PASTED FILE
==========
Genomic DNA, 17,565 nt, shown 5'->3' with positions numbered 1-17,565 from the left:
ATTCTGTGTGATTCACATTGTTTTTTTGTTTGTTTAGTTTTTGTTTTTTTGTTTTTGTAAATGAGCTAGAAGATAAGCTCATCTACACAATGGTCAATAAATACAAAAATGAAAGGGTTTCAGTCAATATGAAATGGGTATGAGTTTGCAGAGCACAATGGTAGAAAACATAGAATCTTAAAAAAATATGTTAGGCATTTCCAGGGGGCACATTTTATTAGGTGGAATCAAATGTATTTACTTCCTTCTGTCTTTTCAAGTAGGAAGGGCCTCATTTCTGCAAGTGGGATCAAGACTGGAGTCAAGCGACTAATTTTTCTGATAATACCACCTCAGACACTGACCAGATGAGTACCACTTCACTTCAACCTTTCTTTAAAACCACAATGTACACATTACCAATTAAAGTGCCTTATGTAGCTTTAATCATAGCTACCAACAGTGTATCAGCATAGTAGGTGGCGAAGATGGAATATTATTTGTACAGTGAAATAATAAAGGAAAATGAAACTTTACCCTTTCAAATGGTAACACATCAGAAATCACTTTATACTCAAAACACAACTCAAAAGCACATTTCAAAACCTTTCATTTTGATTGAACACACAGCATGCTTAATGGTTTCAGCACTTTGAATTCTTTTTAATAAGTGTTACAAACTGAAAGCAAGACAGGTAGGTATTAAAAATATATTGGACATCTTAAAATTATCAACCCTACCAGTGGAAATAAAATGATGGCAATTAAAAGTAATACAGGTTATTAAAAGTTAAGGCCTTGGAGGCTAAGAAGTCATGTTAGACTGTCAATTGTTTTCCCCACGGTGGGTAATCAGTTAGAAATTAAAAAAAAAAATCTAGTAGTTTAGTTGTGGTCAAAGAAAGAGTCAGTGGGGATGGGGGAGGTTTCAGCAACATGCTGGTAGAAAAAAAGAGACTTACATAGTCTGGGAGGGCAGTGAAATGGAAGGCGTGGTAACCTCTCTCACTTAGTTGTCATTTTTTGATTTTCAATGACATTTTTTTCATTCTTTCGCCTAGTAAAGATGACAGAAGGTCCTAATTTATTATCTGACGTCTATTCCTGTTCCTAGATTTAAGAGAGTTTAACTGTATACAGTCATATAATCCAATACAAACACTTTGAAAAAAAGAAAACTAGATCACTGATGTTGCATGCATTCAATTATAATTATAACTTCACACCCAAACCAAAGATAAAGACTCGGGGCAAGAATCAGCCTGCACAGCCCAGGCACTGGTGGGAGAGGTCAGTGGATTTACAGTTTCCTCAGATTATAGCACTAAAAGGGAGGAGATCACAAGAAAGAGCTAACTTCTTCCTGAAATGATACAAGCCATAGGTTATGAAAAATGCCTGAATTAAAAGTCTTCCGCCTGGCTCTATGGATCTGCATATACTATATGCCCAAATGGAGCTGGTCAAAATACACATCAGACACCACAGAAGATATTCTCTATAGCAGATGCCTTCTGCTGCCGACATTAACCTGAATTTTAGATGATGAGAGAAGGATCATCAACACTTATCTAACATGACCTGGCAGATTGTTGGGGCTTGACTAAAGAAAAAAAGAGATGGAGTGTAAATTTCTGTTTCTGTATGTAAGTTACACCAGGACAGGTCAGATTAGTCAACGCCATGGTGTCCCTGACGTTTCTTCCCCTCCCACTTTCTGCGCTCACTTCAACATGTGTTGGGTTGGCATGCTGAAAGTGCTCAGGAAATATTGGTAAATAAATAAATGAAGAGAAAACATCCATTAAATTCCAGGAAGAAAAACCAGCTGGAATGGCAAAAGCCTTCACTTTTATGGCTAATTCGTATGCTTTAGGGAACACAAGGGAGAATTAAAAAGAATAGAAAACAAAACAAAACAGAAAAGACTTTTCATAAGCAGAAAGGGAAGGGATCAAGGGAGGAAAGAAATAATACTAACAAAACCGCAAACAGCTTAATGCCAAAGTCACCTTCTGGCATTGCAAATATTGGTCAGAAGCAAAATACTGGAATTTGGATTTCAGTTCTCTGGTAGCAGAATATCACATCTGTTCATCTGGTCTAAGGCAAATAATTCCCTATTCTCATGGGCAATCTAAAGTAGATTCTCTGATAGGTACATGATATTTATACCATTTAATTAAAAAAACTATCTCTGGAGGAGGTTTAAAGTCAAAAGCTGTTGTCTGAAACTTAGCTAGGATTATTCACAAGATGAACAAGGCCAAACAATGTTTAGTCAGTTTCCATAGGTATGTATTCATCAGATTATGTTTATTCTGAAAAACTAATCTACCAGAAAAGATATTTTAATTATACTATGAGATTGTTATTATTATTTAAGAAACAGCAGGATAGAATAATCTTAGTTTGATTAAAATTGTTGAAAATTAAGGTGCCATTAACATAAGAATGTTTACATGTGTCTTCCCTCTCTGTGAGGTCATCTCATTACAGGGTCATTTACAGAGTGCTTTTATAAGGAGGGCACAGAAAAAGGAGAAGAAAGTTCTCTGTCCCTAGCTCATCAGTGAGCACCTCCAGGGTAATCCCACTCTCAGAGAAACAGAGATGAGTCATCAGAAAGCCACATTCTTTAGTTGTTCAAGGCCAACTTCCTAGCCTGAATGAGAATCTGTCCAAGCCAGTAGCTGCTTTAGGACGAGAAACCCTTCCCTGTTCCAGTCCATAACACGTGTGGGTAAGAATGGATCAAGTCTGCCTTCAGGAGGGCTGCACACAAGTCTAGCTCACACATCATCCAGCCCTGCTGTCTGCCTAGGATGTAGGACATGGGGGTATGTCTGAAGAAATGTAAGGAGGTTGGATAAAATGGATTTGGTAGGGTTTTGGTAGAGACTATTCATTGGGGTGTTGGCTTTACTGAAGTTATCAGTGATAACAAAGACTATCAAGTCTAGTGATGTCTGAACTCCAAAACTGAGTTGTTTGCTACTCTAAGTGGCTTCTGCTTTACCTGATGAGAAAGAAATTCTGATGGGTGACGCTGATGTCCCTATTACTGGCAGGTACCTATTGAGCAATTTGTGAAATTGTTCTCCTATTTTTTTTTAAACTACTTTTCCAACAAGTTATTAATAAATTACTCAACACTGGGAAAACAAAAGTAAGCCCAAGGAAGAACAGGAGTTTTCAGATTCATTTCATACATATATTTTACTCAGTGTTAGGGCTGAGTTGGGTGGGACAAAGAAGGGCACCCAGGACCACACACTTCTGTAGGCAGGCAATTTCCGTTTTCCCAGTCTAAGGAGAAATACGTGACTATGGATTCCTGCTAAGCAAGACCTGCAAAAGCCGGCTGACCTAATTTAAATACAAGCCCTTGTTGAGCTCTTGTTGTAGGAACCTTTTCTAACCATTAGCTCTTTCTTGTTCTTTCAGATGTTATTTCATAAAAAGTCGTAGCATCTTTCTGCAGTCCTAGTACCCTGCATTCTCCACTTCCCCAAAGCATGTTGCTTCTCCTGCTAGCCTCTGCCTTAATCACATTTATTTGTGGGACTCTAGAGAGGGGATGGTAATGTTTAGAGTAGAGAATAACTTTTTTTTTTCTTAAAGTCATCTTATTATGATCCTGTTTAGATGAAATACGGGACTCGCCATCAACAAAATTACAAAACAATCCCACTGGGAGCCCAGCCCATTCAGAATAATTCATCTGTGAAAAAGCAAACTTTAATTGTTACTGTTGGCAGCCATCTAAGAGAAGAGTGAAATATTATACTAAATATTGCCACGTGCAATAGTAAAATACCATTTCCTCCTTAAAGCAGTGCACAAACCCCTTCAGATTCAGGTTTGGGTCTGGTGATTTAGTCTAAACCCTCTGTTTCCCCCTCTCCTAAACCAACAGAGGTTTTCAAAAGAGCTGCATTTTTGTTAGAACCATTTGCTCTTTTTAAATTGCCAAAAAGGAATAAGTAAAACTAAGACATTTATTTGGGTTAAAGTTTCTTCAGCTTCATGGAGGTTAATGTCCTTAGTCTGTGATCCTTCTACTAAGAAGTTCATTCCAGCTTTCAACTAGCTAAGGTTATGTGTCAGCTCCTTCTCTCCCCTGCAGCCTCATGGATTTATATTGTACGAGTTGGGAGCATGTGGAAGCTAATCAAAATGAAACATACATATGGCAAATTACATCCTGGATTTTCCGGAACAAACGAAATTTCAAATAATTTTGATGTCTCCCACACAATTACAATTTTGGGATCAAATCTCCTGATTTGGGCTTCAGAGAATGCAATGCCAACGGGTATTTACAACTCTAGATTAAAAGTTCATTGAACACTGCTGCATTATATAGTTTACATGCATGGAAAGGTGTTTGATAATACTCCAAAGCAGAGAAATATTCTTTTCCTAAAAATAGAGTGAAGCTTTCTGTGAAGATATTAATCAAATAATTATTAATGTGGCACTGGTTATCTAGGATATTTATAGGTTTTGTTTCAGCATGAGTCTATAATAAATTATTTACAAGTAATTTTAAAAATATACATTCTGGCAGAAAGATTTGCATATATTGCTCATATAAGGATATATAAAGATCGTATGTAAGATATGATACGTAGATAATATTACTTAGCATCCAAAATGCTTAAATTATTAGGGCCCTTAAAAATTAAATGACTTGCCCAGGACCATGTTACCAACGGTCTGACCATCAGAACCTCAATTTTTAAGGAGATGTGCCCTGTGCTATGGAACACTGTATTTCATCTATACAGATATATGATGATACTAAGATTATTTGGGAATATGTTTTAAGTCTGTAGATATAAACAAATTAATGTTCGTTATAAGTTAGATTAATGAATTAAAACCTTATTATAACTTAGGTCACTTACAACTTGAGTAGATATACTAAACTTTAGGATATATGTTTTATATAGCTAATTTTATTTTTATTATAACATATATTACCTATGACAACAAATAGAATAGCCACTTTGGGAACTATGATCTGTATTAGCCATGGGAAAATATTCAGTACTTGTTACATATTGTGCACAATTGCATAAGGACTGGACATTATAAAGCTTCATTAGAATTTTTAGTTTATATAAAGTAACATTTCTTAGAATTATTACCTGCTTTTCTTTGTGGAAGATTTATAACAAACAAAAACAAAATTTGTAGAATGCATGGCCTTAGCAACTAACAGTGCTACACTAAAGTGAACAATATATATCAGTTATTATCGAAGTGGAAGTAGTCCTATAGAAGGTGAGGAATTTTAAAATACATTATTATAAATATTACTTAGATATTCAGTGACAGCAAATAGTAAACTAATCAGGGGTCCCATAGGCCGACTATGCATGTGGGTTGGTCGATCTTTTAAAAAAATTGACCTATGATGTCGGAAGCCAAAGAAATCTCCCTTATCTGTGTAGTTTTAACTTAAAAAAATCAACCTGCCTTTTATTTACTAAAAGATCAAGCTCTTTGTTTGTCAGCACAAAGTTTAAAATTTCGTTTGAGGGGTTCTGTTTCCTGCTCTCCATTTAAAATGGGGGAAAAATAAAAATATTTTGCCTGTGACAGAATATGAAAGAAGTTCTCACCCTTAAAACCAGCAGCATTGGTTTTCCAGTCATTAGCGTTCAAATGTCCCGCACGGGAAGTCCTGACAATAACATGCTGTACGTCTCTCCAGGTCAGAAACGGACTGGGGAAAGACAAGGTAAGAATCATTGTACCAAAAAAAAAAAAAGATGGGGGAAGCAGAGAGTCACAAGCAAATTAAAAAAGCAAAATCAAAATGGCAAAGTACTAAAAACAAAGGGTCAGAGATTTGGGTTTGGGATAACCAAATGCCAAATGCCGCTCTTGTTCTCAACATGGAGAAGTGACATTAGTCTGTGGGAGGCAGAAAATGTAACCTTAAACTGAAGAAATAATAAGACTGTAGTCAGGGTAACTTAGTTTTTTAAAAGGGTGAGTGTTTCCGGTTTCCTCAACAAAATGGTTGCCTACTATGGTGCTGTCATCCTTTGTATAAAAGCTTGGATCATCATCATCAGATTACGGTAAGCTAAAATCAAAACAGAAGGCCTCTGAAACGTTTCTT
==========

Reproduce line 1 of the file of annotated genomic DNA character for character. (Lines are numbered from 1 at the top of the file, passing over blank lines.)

Genomic DNA, 17,565 nt, shown 5'->3' with positions numbered 1-17,565 from the left: